When we were younger -- amid the myriad musical oddities of the 1980s -- there was Eugene Chadbourne. A self-proclaimed "avant-garde country protest troubadour," Chadbourne seemed to be everywhere at once; he's recorded and performed with John Zorn, Kramer, Elliott Sharp, They Might Be Giants, Violent Femmes and Camper Van Beethoven. But it was when he performed alone that Chadbourne's satire gleamed brightest. On stage, he coaxed from his barely tuned guitar hilarious bluegrass-flavored diatribes against Oliver North and George Bush. He amplified vacuum cleaners and played leaf rakes. He even did an exquisite cover of "Eight Miles High." Lovers of weird music grew in those seasons like corn in the night.
As did Eugene Chadbourne's reputation. He recently toured Europe, created a new recording project, Ellington Country Trio, and published his first book: I Hate The Man Who Runs This Bar: A Survival Guide For Real Musicians. "Survival," to Chadbourne, means continuing to prosper without the backing of a major label. He's been putting out his own music -- literally hundreds of tapes -- since the early '70s. The ride hasn't been easy, but Chadbourne happily maintains uncompromising control over his melding of jazz, country and noise. "The media want people to think that these big corporations are necessary if they want to do something creative," he insists. "But, really, you can have a very successful career and influence a lot of people without having anything to do with them at all."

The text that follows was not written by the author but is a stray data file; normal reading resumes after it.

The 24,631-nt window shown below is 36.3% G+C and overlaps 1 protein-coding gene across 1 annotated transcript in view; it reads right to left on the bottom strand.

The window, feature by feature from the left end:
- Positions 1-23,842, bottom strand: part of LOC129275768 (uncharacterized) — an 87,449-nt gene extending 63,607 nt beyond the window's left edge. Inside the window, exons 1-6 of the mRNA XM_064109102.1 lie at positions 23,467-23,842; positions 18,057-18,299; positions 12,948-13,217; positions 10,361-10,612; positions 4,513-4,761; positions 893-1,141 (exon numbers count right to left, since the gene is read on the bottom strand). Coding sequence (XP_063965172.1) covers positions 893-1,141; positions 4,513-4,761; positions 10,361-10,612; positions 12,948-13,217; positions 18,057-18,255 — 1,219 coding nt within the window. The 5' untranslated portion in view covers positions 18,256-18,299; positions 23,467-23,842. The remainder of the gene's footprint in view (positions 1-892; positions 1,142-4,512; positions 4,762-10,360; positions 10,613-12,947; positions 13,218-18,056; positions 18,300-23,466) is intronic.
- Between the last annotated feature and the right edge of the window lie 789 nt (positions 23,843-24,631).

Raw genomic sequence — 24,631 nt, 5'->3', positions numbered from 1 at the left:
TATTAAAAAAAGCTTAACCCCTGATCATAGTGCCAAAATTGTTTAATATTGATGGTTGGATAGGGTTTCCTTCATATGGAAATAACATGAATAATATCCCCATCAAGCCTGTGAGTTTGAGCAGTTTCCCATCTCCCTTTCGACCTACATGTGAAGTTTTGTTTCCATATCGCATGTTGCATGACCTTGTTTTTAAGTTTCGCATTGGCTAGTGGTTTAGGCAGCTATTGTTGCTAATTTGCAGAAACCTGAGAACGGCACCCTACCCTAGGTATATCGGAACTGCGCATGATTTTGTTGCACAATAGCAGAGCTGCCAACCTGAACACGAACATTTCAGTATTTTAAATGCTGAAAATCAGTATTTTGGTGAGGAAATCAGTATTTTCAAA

A long-running debate continues among Chadbourne disciples as to what kind of musician he is. The answer depends on whom you ask and on how your own tastes run. An astute listener to Chadbourne's There'll Be No Tears Tonight, The President Is Insane, Kill Eugene and I've Been Everywhere will unearth fragments of Erik Satie, John Cage, Thelonious Monk and Hank Williams. Throughout, his sound is genuinely festive, a quality sorely lacking in almost every arena of contemporary art. Chadbourne has devoted a quarter-century to the propagation of unbridled play. That fact alone makes him, as one fan letter put it, "a Buddha."
-- Brett Davidson
Eugene Chadbourne will play Mary Jane's, 4216 Washington Avenue, 869-JANE, on Sunday, December 13, at 9 p.m. The Phil Gayle Trio and Susan Alcorn open. $7. Chadbourne will also appear at Sound Exchange, 1846 Richmond, 666-5555, on Monday, December 14, at 5 p.m.
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